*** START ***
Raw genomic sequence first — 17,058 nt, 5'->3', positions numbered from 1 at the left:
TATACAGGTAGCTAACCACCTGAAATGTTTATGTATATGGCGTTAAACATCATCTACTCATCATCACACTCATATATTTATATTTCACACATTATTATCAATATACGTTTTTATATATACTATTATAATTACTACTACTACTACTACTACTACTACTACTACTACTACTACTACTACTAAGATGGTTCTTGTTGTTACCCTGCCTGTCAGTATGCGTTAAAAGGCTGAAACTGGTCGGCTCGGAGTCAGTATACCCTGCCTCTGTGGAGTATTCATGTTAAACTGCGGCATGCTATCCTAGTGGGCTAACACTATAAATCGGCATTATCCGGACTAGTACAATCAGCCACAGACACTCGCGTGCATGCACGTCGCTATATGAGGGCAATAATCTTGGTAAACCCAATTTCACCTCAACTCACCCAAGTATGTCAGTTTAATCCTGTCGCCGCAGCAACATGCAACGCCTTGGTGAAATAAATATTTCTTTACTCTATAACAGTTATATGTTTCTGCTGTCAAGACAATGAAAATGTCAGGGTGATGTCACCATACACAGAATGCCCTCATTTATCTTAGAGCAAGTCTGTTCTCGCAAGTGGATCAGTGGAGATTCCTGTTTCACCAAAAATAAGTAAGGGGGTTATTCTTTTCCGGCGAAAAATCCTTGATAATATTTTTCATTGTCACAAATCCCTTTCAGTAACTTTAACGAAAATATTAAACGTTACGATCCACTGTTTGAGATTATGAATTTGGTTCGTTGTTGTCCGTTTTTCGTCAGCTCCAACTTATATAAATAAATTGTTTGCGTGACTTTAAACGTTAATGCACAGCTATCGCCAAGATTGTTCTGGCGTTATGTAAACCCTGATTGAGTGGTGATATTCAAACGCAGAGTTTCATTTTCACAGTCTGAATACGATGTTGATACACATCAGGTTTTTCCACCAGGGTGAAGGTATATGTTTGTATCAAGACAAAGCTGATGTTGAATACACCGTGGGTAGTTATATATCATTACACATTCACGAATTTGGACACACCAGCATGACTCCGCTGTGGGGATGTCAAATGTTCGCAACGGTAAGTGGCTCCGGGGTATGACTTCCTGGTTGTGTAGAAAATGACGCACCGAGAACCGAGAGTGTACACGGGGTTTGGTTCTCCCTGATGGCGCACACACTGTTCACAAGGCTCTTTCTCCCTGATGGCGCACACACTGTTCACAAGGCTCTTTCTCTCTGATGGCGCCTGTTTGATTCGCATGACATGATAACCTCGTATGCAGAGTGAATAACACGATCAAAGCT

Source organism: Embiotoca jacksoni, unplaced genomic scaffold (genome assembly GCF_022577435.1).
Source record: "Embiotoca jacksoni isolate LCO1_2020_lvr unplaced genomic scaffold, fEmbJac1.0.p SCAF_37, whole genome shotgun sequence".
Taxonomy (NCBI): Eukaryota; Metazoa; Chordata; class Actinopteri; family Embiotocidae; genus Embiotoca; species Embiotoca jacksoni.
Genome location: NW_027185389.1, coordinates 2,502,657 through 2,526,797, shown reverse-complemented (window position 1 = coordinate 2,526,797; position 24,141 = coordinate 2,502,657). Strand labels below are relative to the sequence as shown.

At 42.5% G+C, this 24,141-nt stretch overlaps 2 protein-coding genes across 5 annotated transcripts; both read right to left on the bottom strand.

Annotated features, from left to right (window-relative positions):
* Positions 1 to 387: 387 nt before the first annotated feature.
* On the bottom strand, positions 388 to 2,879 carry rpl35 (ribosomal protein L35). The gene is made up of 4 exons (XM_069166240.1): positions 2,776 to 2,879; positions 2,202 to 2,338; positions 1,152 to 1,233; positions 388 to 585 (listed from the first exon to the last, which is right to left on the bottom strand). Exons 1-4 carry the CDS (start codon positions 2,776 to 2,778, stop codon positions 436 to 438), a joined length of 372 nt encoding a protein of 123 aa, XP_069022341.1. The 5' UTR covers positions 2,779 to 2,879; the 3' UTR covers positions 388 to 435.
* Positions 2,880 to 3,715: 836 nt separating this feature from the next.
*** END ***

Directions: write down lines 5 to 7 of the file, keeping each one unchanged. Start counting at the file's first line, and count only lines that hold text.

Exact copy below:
Taxonomy (NCBI): Eukaryota; Metazoa; Chordata; class Actinopteri; family Embiotocidae; genus Embiotoca; species Embiotoca jacksoni.
Genome location: NW_027185389.1, coordinates 2,502,657 through 2,526,797, shown reverse-complemented (window position 1 = coordinate 2,526,797; position 24,141 = coordinate 2,502,657). Strand labels below are relative to the sequence as shown.

At 42.5% G+C, this 24,141-nt stretch overlaps 2 protein-coding genes across 5 annotated transcripts; both read right to left on the bottom strand.